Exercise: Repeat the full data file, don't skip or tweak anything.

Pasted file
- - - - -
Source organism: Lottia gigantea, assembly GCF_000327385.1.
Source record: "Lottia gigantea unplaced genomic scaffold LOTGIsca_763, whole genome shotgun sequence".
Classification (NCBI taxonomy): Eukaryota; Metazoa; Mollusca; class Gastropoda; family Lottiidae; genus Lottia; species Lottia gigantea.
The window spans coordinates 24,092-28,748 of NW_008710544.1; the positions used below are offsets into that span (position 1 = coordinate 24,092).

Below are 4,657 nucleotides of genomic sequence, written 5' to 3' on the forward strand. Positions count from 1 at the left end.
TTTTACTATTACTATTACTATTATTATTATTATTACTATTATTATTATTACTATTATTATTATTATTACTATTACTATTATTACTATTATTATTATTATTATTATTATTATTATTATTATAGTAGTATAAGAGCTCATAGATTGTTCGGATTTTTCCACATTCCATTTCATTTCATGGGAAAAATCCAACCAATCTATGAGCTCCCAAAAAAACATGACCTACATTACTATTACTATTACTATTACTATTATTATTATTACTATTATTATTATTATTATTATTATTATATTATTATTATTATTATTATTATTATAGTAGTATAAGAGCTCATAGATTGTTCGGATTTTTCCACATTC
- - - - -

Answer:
Source organism: Lottia gigantea, assembly GCF_000327385.1.
Source record: "Lottia gigantea unplaced genomic scaffold LOTGIsca_763, whole genome shotgun sequence".
Classification (NCBI taxonomy): Eukaryota; Metazoa; Mollusca; class Gastropoda; family Lottiidae; genus Lottia; species Lottia gigantea.
The window spans coordinates 24,092-28,748 of NW_008710544.1; the positions used below are offsets into that span (position 1 = coordinate 24,092).

Below are 4,657 nucleotides of genomic sequence, written 5' to 3' on the forward strand. Positions count from 1 at the left end.
TTTTACTATTACTATTACTATTATTATTATTATTACTATTATTATTATTACTATTATTATTATTATTACTATTACTATTATTACTATTATTATTATTATTATTATTATTATTATTATTATAGTAGTATAAGAGCTCATAGATTGTTCGGATTTTTCCACATTCCATTTCATTTCATGGGAAAAATCCAACCAATCTATGAGCTCCCAAAAAAACATGACCTACATTACTATTACTATTACTATTACTATTATTATTATTACTATTATTATTATTATTATTATTATTATATTATTATTATTATTATTATTATTATAGTAGTATAAGAGCTCATAGATTGTTCGGATTTTTCCACATTC